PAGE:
Now that my kids are getting older, my husband and I have been giving them a bit more freedom. One of those freedoms is allowing them to ride their bikes up the hill in front of our house, around the block, and back down.
Our kids have been on bikes since they were young, so this seemed like a rather tame new freedom to offer them. Liam, our 8-year-old, is incredibly competent on a bike. He learned to ride on a Strider at 2 years old and had to have a specially made bike to move into after he mastered that because he was still too small for a 20-inch bike. The bike often knows the safety rules, and is confident in their abilities (as are my husband and me.)
However, in the first week, we’d offered this new freedom, Liam had a major wipeout on his bike.
We were sitting in the living room, expecting Liam home any minute when we heard a series of crashes outside followed by whaling and crying. As Mike and I ran for the back door to see what happened, Liam ran in the front door.
His mouth was full of dirt. His helmet was bent towards his face. He had dirt in his eyes and ears. He was bleeding from his thigh and holding his side. His wrist was scrapped and beginning to swell. He was shaking.
There was so much dirt, we couldn’t even see exactly where he was hurt, so we stuck him in the shower.
After piecing things together, it appears that his brakes gave out while he was coming down the hill. He was unable to slow down and stop at the bottom of the hill. He sped through the intersection and when his front tire hit our front yard, he appears (from the marks on our lawn) to have gone airborne twice before being flung over the handlebars and sliding about ten feet, face first, through the dirt. At some point, the handlebars went into his right thigh and the bike ended up about fifteen feet to the left of his little body.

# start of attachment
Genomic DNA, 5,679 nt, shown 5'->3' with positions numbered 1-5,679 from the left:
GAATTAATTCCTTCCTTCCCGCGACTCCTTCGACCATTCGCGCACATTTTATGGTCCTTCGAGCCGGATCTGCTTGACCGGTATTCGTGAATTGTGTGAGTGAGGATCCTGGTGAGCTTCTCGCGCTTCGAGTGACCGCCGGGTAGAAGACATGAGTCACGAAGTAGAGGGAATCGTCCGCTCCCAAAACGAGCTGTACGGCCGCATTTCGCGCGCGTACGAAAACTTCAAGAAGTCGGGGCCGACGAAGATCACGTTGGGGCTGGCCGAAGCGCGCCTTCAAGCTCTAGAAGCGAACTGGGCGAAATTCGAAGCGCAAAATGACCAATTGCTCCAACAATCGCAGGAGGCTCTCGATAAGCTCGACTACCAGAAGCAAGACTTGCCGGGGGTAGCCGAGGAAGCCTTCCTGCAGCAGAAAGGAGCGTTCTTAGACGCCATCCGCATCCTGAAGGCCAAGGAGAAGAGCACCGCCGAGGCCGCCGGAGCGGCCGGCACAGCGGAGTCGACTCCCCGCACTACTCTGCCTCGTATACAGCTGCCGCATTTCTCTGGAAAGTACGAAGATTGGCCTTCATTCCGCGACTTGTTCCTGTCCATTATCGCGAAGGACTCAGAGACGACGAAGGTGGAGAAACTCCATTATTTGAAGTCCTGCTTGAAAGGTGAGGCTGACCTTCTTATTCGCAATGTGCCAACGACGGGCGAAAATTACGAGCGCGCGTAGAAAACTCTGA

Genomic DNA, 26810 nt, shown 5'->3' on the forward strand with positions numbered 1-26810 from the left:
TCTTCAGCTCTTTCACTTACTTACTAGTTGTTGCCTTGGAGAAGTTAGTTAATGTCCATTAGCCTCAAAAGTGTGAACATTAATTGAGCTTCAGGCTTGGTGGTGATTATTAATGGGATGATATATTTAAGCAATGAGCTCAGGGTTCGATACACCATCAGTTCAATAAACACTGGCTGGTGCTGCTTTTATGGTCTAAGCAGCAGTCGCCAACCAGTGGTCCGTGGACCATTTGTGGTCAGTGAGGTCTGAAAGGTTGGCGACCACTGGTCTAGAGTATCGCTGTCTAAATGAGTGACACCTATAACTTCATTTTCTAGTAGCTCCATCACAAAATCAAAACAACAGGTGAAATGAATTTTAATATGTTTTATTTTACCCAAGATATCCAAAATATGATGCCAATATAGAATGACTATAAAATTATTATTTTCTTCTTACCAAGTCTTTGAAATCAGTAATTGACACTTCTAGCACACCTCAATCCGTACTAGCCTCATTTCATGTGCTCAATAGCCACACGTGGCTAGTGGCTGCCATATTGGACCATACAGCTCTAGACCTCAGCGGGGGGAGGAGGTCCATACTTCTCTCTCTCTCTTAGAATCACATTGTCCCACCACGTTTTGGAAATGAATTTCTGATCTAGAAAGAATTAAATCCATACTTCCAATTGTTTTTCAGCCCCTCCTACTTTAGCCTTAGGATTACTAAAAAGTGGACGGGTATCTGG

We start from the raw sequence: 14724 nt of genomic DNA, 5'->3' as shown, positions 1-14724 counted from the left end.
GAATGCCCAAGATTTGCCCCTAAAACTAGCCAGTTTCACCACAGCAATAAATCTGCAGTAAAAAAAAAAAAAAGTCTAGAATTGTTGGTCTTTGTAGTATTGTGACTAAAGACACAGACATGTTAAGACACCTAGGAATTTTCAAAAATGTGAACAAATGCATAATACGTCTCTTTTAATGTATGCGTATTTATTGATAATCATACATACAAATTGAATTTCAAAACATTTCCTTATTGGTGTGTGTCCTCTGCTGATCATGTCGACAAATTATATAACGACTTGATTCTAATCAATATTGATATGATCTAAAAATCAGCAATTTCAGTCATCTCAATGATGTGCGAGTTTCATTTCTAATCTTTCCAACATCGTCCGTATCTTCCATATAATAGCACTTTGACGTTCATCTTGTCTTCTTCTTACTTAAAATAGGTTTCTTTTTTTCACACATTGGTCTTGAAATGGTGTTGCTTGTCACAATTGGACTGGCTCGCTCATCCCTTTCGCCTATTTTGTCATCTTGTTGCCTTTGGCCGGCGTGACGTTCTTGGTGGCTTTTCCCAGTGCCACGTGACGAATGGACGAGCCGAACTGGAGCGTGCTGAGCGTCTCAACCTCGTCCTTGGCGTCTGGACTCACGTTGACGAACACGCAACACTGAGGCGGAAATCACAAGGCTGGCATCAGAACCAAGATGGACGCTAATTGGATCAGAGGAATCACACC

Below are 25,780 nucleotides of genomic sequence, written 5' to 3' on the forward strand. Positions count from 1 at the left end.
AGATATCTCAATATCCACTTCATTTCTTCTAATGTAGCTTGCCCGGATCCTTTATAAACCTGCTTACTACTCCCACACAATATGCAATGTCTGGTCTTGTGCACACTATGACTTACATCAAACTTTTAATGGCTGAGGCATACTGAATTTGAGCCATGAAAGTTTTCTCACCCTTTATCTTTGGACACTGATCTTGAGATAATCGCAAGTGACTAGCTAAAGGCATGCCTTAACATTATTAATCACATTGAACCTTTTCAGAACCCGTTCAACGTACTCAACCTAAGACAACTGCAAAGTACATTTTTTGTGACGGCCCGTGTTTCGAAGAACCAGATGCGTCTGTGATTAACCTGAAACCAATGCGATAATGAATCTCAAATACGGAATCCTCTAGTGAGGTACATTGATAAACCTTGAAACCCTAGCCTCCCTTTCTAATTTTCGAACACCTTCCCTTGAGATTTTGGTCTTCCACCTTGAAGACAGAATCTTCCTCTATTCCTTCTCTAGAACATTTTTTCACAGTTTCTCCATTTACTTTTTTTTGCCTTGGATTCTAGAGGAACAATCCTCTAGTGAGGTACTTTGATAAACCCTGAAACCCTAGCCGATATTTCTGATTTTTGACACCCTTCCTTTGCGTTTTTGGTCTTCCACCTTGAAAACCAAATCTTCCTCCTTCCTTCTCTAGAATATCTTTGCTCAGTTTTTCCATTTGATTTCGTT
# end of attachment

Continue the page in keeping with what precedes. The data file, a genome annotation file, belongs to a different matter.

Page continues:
We’re about four days post-crash and you’d never even know something happened earlier in the week aside from some scrapes and bruises. But we are well aware of the fact that he easily could have suffered a concussion, broken bone, or worse.
The most terrifying part of this entire scenario is that it means that he went right through a four-point intersection without stopping, at top speed. I can’t even begin to think about what would have happened if a car had been approaching that intersection at that exact moment without becoming physically sick.
The thing is, this stuff is hard.
You give them a little freedom and then they make a mistake that you can’t fix for them. As they get older, the stakes just get bigger.
I can’t even begin to think about allowing them to drive or drive in cars with friends. It’s terrifying.
Everyone talks about how hard babies are, and toddlers – but no one talks about how hard it is when you begin to relinquish control to these little people you’ve made and raised. No one talks about how hard it is to watch them make mistakes and get hurt.
Giving them freedom feels like taking two steps forward and one step back.
Maybe that’s how it’s meant to be. I don’t know. All I do know is that I’m terrified for the next time.